Flat paint creates a powdery matte finish on your wall, which hides imperfections in the wall surface better than eggshell or shiny semi-gloss finishes. Use flat paint for bold colors like red and royal blue to tone down the brightness and create a warmer, more soothing environment. Flat paint is less likely to show roller and brush marks but you still need to use the proper painting techniques to achieve the perfect matte finish.
Use painter's tape to frame the wall surfaces to be painted, creating a barrier between the wall and the baseboards, door and window trim.
Cover the floor and any remaining furniture with drop cloths to protect the surfaces from paint spray.
Paint one wall at a time. Use a 2- to 3-inch wide-angled brush to cut in along the ceiling line. Dip the brush into the paint, about 1/2 way up the bristles. Do not overload the paint brush. Tap the brush handle on the edge of the paint cam rim to shake off excess paint. Drag the tips of the bristles lightly across the edge of the rim if necessary.
Place the edge of the bristles approximately 1/4 inch from the top of the wall and gently fan the bristles out until they reach the edge. At the same time, gently slide the brush steadily along the ceiling line. The goal is to create as straight a line as possible between the wall and ceiling color.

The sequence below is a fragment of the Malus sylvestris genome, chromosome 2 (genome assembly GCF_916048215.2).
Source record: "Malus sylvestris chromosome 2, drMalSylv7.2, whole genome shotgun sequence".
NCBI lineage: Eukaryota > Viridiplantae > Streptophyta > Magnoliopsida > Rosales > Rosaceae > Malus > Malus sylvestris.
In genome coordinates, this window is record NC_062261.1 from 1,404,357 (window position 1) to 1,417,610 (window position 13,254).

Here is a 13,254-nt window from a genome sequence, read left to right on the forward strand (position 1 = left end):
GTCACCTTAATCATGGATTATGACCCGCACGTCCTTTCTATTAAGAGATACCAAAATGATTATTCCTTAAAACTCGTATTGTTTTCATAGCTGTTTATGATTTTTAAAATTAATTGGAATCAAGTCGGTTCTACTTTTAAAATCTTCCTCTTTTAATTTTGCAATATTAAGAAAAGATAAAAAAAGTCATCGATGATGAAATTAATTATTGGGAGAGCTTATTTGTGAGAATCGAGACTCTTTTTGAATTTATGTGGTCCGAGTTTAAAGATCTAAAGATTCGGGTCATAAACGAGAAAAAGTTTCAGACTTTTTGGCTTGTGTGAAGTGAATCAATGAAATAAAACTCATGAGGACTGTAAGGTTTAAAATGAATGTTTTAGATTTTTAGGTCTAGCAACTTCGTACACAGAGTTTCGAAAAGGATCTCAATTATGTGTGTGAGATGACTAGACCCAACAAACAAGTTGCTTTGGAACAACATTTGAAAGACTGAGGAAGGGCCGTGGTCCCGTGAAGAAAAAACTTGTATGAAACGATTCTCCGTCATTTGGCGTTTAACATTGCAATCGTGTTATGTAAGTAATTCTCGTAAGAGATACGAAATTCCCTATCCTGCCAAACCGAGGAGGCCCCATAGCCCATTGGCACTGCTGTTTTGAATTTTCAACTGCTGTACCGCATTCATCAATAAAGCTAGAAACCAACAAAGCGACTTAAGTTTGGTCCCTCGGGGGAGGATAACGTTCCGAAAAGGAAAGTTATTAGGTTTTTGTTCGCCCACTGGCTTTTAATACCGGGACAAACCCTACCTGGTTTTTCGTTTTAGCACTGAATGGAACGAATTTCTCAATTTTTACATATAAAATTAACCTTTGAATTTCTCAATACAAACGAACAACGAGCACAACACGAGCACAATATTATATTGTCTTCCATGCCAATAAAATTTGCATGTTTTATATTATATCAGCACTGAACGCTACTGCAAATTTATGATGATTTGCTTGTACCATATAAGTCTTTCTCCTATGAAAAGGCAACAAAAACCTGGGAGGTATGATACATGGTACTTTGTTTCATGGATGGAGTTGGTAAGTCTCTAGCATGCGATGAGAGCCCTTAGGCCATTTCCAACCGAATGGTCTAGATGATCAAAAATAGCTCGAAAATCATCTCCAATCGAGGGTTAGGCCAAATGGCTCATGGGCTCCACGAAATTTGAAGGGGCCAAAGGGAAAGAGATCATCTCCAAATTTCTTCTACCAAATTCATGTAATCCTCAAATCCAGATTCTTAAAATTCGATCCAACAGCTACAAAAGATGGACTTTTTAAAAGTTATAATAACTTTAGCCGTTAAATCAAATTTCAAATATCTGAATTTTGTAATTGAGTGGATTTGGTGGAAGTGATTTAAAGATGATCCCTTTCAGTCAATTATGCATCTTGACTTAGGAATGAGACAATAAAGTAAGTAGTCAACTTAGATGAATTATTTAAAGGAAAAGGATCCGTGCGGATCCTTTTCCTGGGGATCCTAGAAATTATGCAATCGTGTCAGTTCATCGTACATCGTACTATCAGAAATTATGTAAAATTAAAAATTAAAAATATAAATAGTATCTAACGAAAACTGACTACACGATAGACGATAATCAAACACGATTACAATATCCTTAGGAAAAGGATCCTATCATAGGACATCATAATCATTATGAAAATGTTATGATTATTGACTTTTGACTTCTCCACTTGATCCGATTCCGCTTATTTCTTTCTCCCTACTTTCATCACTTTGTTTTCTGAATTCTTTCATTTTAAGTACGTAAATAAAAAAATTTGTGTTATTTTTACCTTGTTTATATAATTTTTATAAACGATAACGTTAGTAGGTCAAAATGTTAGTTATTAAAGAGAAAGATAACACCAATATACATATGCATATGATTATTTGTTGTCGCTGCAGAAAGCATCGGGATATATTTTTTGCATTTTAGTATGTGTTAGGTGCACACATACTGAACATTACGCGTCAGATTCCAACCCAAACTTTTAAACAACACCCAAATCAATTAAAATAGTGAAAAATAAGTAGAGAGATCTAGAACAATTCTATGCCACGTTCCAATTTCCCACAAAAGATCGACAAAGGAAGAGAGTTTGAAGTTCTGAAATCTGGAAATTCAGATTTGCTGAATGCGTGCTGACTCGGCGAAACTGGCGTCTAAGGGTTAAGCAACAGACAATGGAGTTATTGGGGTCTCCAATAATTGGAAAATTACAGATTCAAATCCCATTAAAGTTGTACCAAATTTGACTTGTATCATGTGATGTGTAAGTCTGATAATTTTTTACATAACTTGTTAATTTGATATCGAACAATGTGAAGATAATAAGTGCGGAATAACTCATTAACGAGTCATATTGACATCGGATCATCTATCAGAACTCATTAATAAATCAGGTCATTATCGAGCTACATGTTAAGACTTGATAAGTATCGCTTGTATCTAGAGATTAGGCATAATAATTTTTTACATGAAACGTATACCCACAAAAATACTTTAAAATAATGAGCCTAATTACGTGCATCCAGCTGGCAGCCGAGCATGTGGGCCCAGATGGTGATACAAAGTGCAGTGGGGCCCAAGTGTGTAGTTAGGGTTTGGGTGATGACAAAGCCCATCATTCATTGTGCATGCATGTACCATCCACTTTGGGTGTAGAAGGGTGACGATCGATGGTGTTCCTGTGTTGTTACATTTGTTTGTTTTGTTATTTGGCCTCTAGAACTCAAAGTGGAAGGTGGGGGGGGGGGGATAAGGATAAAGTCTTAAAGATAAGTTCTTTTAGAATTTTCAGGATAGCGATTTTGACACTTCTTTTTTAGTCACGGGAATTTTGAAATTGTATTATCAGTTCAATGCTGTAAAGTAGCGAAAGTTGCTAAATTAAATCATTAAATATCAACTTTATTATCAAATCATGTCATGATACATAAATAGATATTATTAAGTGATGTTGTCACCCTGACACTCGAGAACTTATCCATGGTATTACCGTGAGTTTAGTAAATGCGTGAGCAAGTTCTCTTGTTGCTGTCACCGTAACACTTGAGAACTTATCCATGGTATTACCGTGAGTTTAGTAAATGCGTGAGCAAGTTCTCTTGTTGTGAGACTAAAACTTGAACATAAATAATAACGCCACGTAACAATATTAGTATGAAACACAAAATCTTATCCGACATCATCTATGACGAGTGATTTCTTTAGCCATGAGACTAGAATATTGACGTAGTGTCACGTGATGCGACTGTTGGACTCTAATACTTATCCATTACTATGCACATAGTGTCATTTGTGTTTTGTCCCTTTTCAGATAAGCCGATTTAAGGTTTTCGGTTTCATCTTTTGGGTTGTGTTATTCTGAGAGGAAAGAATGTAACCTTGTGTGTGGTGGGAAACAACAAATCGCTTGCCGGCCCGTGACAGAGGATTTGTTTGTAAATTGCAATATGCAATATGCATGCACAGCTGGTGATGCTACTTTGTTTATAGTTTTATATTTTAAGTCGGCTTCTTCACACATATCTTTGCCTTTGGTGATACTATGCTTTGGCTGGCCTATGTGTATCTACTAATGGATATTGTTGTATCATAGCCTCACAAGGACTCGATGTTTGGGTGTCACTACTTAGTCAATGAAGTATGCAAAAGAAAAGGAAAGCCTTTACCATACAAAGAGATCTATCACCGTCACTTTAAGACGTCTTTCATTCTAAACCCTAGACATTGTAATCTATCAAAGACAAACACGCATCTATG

Cut in around the window and door trim next, using the same technique. The painter's tape will catch excess paint, so you don't have to focus as much on creating the perfect edge. Finish by cutting in at the baseboard.
Roller the main wall, while the brushed-on paint is still wet. This helps the paint blend together and reduces overlap marks. If you're using the flat paint to hide wall imperfections, the Hometime website recommends a roller with a 3/8 inch nap. The heavier the nap, the more paint it will hold in order to fill any holes or small cracks in the surface. Consider a 1/2-inch nap for older, rough and uneven walls.
Keep the roller wet all the way around, but not dripping with paint. Roller from the top of the wall down. Start with straight up and down strokes, then work into a "W" pattern to help even out the paint and reduce roller marks.
Roller over as many of the brush strokes at the ceiling and trim lines as you can, as the roller creates a more even finish. The Bob Vila website recommends not overspreading flat paint, however. It has a tendency to lift off the wall again if the roller hits it too many times.
Move to the next wall and repeat the process, until the room is fully painted.
Evaluate the wall in sunlight or with a strong shop light, when the paint is completely dry. A one-coat wall is possible with a pale flat paint, but darker colors and rougher walls typically require a second coat.